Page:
Celebrate National Short Story Day on 21 December 2013!
Join us today from 3-9pm!
As the afternoon sun fades and the longest night of the year rolls in, we’ll be posting a series of excerpts from our recent short story collection, You, Me & a Bit of We. So grab a cup of tea, coffee, or cocoa, slip into your jimjams (or PJs depending on which side of the Atlantic you hail from) and get ready to hunker down and dig in to some exciting new short stories! Here’s the list of the 42 stories coming up. There will be six excerpts posted on the hour, from 3-9pm.
9pm – Ava, Leigh, Sarah, Minnie, Annie, and Me by Zarina Zabrisky / The Colours of Her Soul by Monika Pant / Pony Harris by Tanya Jacob Knox / Island Rocks by Dora L Harthen / Our Something Said by Zena Shapter / A House for the Wazungu by Anne Goodwin
Ava, Leigh, Sarah, Minnie, Annie, and Me by Zarina Zabrisky
The air smells like Thanksgiving: roasting turkey, rosemary, and cranberry sauce. The kitchen is hell. Hot, loud and sticky. The sink is overflowing with pans covered in grease and steaming water. The water sprays all over Max, our ginger cat. He’s playing with a piece of lettuce on the windowsill. He jumps sideways and knocks over the pot of mint, and Ava shoos him with a mop, laughing. Stuffing crumbs and mustard are all over the floor, mixed with soil and mint leaves. Annie crawls unnoticed and finds a spoon under the stove. She thinks it’s cookie dough, licks it but then bawls because it’s baking soda.
This chaos happens every year as we get ready. Ava’s the oldest. She’s calm and cheerful despite it all. She always knows where everyone is. It’s amazing how she can do everything. That’s because she takes after Grandmother. I think she looks like her, with her frosting-blue apron and hair up in an old-fashioned bun.
‘Annie, stop crying,’ she says. ‘You’re a big girl now, a good girl. Here, get out of the corner. Don’t suck your thumb! Put your doggie on the bed, like this, good girl. Woof’s going to sleep now and Annie is going to take a nap, too.’
Annie is whining, but she lets Ava put her to bed and dozes off, thank God.
‘Sarah, stop texting, sugar,’ says Ava. ‘Rolf will wait.’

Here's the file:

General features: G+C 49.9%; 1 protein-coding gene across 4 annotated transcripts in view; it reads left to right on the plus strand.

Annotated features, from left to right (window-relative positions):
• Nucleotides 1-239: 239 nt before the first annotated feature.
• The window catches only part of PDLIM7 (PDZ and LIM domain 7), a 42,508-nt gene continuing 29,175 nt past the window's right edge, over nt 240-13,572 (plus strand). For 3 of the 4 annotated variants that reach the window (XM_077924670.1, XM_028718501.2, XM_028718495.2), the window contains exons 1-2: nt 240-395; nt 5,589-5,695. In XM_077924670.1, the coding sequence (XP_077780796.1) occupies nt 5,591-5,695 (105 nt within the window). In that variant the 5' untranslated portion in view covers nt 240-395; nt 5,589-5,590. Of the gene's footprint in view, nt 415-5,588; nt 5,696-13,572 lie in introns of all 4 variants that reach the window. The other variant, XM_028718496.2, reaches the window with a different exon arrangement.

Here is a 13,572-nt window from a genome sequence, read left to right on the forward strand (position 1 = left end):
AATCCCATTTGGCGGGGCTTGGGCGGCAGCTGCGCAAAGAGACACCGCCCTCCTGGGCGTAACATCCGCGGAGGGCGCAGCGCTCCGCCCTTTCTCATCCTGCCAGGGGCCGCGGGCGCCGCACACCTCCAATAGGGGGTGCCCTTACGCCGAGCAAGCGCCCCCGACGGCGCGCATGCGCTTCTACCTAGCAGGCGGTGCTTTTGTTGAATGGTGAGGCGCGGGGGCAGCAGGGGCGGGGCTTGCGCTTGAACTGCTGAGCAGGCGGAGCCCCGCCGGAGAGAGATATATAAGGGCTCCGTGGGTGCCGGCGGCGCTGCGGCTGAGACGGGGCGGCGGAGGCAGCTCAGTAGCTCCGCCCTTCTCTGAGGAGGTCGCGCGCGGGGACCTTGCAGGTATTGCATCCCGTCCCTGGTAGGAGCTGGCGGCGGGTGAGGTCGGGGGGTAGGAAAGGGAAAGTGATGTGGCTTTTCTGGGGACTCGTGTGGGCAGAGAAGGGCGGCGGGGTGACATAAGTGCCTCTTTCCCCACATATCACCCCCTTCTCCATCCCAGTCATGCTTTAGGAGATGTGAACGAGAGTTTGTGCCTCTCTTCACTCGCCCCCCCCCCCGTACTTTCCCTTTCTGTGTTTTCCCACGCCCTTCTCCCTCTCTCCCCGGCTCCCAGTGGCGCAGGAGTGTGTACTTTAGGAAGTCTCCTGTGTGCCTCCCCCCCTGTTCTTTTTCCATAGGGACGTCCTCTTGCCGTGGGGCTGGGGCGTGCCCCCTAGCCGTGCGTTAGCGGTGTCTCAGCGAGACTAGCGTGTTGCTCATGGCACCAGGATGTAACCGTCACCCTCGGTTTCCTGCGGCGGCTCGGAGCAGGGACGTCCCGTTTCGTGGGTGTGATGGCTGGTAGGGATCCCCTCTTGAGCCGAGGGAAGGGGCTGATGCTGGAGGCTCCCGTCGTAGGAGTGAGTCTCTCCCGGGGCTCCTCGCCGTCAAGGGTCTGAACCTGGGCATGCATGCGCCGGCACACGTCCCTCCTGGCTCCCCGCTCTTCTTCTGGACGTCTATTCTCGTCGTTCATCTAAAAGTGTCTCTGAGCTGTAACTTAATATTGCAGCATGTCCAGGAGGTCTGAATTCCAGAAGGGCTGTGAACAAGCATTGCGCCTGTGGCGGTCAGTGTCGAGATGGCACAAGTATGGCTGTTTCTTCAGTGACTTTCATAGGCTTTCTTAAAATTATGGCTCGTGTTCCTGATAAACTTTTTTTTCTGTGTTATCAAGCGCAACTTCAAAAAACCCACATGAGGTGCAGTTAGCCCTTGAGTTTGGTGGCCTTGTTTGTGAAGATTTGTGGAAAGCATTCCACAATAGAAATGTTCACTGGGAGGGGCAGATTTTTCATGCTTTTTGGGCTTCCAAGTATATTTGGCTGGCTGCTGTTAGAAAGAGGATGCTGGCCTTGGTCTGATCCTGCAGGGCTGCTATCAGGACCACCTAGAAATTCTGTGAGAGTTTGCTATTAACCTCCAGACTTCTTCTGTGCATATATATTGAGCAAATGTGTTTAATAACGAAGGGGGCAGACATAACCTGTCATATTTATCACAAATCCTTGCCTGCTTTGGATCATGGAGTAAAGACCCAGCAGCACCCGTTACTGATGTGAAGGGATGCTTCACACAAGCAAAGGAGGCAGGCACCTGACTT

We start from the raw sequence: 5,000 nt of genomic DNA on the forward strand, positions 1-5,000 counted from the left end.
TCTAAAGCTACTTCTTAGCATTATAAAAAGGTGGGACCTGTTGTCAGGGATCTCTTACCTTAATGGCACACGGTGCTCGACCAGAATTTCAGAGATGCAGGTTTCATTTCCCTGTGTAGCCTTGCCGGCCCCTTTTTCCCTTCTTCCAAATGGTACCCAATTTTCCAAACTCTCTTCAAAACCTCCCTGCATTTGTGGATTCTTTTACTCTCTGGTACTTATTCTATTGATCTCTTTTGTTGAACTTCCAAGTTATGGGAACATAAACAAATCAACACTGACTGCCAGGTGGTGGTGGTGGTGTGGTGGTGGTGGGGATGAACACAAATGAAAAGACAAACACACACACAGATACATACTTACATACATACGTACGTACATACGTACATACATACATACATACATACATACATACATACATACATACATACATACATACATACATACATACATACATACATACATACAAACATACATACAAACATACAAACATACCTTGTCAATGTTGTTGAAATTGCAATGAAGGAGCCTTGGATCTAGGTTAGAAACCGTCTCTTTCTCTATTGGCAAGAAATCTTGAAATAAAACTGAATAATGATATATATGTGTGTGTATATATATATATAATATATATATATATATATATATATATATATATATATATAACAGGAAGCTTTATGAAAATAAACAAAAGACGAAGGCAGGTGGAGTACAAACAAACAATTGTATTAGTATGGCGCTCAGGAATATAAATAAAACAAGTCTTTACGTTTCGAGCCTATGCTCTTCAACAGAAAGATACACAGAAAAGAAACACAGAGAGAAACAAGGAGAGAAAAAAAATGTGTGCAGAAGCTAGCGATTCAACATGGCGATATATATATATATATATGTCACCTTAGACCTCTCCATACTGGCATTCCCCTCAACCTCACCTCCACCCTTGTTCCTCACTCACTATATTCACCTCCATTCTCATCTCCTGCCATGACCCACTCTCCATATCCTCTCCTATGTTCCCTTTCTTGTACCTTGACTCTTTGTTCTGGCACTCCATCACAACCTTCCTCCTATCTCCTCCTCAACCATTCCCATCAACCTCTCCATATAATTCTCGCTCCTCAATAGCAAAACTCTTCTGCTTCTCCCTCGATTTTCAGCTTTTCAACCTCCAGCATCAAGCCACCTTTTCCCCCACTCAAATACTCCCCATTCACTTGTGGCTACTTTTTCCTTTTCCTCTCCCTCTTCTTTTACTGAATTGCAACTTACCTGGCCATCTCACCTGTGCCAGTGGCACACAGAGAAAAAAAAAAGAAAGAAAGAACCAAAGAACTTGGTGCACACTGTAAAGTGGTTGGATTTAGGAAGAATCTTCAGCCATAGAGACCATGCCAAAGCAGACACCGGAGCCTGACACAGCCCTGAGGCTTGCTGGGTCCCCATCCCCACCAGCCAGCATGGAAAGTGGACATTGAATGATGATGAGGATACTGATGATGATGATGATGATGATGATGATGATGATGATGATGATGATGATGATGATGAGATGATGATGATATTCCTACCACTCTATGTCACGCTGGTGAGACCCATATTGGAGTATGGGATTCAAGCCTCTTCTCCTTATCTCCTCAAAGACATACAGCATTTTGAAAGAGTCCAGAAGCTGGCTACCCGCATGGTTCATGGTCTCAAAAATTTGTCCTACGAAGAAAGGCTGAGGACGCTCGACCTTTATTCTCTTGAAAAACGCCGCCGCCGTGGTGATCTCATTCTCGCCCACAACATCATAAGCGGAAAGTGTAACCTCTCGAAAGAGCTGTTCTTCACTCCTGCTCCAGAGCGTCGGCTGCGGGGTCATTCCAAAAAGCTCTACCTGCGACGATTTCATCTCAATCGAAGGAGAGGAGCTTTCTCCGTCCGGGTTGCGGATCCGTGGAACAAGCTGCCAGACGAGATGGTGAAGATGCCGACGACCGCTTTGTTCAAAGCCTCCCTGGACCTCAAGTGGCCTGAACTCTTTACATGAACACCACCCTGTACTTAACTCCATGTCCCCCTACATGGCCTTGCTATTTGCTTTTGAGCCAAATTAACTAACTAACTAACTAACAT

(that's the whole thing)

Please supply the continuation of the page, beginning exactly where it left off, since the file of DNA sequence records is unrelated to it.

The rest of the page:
Ava probably feels like she’s the captain of a sinking boat.
‘It’s not Rolf, it’s Gary,’ says Sarah, twisting her mouth, her fingers clicking on the phone like crazy. Sarah is a bubble-head. She only thinks about guys. I wonder if she even knows it’s Thanksgiving…
The Colours of Her Soul by Monika Pant We found Mrinalini strange. Weird.
Her ways were odd to us and we were not, by any stretch of the imagination, conservative. In fact, we had come a long way, climbing the ladder so to speak, working and socialising in high places—in government service or in private business. We moved in circles that were the hallmark of modern, urbanised India.
We never commented on her belonging to a different social class, her lineage not in keeping with ours. We knew she couldn’t help the circumstances she was born into. Nor did we concern ourselves with the different traditions she followed. Those we would have found quaint. Perhaps we might have even adopted a couple of her customs. After all, what else is marriage but an alliance between two ways of life?
The problem lay elsewhere. Mrinalini was a nonconformist, a wayward individual, a girl who kept to herself as if not part of the human chain of togetherness. Mrinalini was a grain against our social milieu.
To a tight-knit family such as ours—a family that ate together, went on outings together, shopped together, celebrated together—her behaviour amounted to rejection. Mrinalini seemed disdainful of everything we said or did.
She was always sweet to our faces, of course; she was not so naïve. Sometimes she would sit with us, but more often than not she remained isolated in her room and refused to engage in conversation. On such occasions we could hear her muttering and humming to herself. Other times she would take off on a whim to some godforsaken gathering of those who thought and talked as she did.
Yes, Mrinalini was odd, and we did not understand her…
Pony Harris by Tanya Jacob Knox We met Pony Harris in line for The Rocky Horror Picture Show in West Los Angeles back in our early twenties. She was this short fat girl with no apologies and a square, flat face that looked remarkably like a bull. Piercings up her ears and one through her bottom lip. A voice that was dull and funny. She liked riding horses.
Her smile sat strange in our stomachs. She was intimidating…
Island Rocks by Dora L Harthen Sentinels, slick with rain and mist from the sea, we line the coast. Jagged, our dark shale is lethal. No beacon cuts through the blackness of night or the fog of day; there is no safe haven here, no help for the stricken. Alone, we watch and wait, bearing witness to the passage of time. After years of silence, our peace is disrupted. Incessant chatter ripples across the tide and echoes against our granite backs. A large craft anchors in the distance beyond our rocky stacks. Tentative steps taken from a bobbing dinghy announce the new arrivals.